The Short Sale Rule (SSR) is a rule imposed by the SEC that governs when stocks can be short sold. It’s designed to prevent short sellers from piling onto a down trending stock and causing the price to crater.
The Short Sale Rule is very important for short sellers to be aware of since it can directly impact their ability to trade. In addition, it may also impact traders who are going long in a stock affected by the rule. In this article, we’ll explain what the Short Sale Rule is, why it exists, and what traders need to be aware of when trading stocks that trigger the rule.
What is the Short Sale Rule?
The Short Sale Rule is an SEC rule that governs when and how stocks can be sold short. Briefly, the rule dictates that once a stock falls more than 10% from its previous close, that stock cannot be shorted at the bid price for the remainder of the current trading session or for the entirety of the next session. However, the stock can still be sold short at a price above the current best bid. In addition, short sellers who already had short positions can continue to hold those positions (or cover them).
Long traders are largely unaffected, as they are able to buy shares and sell shares that they own normally.
The purpose of the Short Sale Rule is to prevent short sellers from turning a steep downturn in a stock into a catastrophe. If a stock is falling with strong momentum, it becomes an obvious target for short sellers. Short sellers piling in can push the price down further, encouraging more short selling and launching a cycle that could push a stock’s price far below reasonable levels.
That can have significant consequences for other market participants, who may face unexpected margin calls. In addition, if a stock’s value is pushed unreasonably low by an unchecked cycle of short selling, a company could suddenly become vulnerable to a takeover.
The Short Sale Rule doesn’t completely stop short selling, since traders can still sell stocks short above the current bid price. However, the rule does make it more difficult to short sell, as short sellers are required to add liquidity instead of removing it.
History of the Short Sale Rule
The Short Sale Rule originated in 1938 as the Uptick Rule. This SEC rule required that any short sale take place at a higher price than the prior trade. In effect, it meant that stocks could only be sold short when the price was going up. Any drop in a stock’s price meant that short selling was cut off.
The Uptick Rule was a direct response to the market crash of 1937, which came in the midst of the Great Depression – an event that many at the time believed was instigated in part by short selling activity. The rule remained in effect until 2007, when the SEC concluded after several years of study that it was not playing a significant role in stabilizing the stock market.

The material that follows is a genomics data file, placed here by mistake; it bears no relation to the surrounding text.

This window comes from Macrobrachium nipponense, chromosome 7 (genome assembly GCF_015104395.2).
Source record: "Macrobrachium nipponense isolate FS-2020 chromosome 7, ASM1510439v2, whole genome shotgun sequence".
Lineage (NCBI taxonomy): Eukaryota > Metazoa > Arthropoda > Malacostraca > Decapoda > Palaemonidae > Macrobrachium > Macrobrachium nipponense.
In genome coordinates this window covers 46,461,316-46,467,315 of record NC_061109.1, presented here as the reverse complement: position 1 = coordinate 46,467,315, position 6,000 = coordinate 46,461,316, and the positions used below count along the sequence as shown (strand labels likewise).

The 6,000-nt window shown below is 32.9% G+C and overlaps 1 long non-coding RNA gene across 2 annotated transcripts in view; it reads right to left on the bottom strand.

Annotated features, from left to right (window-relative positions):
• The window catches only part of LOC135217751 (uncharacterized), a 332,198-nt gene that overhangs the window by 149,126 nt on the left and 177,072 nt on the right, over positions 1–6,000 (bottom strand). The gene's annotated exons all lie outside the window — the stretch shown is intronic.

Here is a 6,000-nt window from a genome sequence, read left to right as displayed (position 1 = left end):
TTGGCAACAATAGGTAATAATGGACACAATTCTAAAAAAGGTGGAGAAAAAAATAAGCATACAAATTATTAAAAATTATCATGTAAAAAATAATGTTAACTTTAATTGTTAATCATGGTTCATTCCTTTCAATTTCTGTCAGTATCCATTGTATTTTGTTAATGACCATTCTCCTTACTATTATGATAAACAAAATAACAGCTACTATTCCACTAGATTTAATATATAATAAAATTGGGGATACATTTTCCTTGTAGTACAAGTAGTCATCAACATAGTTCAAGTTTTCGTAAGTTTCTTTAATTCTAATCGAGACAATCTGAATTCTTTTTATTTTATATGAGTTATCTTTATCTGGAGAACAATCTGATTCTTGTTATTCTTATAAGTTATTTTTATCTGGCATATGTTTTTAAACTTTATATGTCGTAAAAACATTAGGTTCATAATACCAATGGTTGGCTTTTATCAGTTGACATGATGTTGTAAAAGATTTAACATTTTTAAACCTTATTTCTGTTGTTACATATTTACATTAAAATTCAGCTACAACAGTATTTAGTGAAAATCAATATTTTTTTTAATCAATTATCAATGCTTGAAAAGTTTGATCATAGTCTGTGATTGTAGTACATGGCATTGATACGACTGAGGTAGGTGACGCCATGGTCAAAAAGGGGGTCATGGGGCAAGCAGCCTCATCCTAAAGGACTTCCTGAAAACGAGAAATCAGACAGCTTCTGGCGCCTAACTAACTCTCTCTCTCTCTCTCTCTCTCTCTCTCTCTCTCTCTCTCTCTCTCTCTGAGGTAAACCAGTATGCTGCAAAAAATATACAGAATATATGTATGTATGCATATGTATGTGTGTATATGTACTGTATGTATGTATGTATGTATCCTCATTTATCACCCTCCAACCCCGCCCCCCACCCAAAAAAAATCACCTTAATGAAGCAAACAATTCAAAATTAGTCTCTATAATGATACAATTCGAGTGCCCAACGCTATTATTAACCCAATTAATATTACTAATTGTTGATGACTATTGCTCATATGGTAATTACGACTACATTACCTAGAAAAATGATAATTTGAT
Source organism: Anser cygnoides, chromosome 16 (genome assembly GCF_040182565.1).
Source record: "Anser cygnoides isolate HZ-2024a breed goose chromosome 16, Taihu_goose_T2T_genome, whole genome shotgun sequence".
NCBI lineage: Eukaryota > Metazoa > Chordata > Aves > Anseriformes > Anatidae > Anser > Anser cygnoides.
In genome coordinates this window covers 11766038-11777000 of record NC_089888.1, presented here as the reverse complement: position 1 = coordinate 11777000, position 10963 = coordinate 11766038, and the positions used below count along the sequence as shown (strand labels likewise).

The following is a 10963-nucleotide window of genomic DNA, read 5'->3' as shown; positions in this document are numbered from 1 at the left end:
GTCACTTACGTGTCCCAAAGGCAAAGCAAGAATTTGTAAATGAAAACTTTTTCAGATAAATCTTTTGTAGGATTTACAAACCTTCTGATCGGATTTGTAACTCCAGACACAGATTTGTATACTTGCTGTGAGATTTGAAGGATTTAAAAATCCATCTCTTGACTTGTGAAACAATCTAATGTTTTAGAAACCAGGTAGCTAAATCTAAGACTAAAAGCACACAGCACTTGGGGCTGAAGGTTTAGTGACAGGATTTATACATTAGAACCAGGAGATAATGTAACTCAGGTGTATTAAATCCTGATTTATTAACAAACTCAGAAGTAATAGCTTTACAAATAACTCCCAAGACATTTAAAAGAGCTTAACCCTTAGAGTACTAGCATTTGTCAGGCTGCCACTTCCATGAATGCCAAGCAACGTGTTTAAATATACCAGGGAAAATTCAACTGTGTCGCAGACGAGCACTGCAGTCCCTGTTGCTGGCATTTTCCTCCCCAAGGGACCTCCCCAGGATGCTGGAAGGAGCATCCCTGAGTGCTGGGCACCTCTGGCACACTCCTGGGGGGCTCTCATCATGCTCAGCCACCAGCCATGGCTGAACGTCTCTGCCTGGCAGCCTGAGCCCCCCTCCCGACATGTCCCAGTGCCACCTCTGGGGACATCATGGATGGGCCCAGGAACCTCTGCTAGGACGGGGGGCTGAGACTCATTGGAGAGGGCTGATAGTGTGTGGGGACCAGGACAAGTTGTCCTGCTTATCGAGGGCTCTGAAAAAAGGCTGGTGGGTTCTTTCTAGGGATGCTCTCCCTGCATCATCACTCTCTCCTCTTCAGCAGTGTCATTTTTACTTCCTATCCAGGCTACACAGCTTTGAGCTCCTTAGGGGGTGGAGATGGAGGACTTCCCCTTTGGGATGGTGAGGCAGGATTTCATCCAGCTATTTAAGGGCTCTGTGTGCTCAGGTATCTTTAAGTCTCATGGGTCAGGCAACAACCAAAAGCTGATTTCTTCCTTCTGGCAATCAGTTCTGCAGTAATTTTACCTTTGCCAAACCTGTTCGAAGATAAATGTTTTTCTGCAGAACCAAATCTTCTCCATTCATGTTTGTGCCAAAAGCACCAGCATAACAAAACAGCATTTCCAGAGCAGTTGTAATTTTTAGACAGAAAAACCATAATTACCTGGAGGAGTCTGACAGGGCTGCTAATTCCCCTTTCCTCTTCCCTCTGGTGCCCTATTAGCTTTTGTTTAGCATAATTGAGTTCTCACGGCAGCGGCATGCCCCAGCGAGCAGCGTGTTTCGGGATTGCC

The removal of the Uptick Rule came just before the 2008 financial crisis, and its removal became a focus of criticism from major investors and Congressional lawmakers during the crisis. It remains unclear whether the removal of the Uptick Rule played a role in worsening the market crash.
In 2010, after a public comment period, the SEC adopted the Short Sale Rule, also known as the Alternative Uptick Rule.
What is an “SSR Stock”?
An “SSR Stock” is any stock that is currently under restricted trading due to the Short Sale Rule. These are stocks that have fallen at least 10% during the current or prior trading session. Short selling of SSR stocks is still possible, but short sellers must pay a price that is above the current bid.
Most stock brokers have a notification on a stock’s trading page to let traders know that it is currently under Short Sale Rule restrictions. This may be a red flag, an SSR tag, or another label. Traders can also check the NASDAQ’s daily list of SSR stocks.
Considerations When Trading SSR Stocks
For short sellers, the most important thing to know about the Short Sale Rule is that it exists. Traders who aren’t aware of the Short Sale Rule may find themselves putting time and effort into studying a short trade, only to find that it isn’t favorable when they must trade above the current bid to make the short sale.
For stocks that are currently falling but haven’t yet crossed the 10% threshold, short sellers need to be proactive. Once the Short Sale Rule is triggered, short selling of that stock at the bid is prohibited for up to two market days. Traders can still short sell the stock by paying a price above the bid, but doing so is more costly.
While the Short Sale Rule doesn’t affect long traders directly, it is something they should be aware of. Short sellers may trade more aggressively before the Short Sale Rule is triggered and short selling activity may decline significantly after that point, which could potentially affect price action in a stock. This effect is likely to be small, but could impact how traders approach a stock.
The Short Sale Rule is designed to prevent unchecked short selling from cratering the price of a stock. The rule is significant for short sellers, since it restricts short selling at the bid for up to two market sessions after a stock’s price falls more than 10% from its prior close. Traders can still short a stock while the Short Sale Rule is in effect by paying a price above the current bid.
Short sellers need to be proactive when trading stocks that could trigger the Short Sale Rule. Long traders should also be aware of the impact this rule could have on a stock’s price action.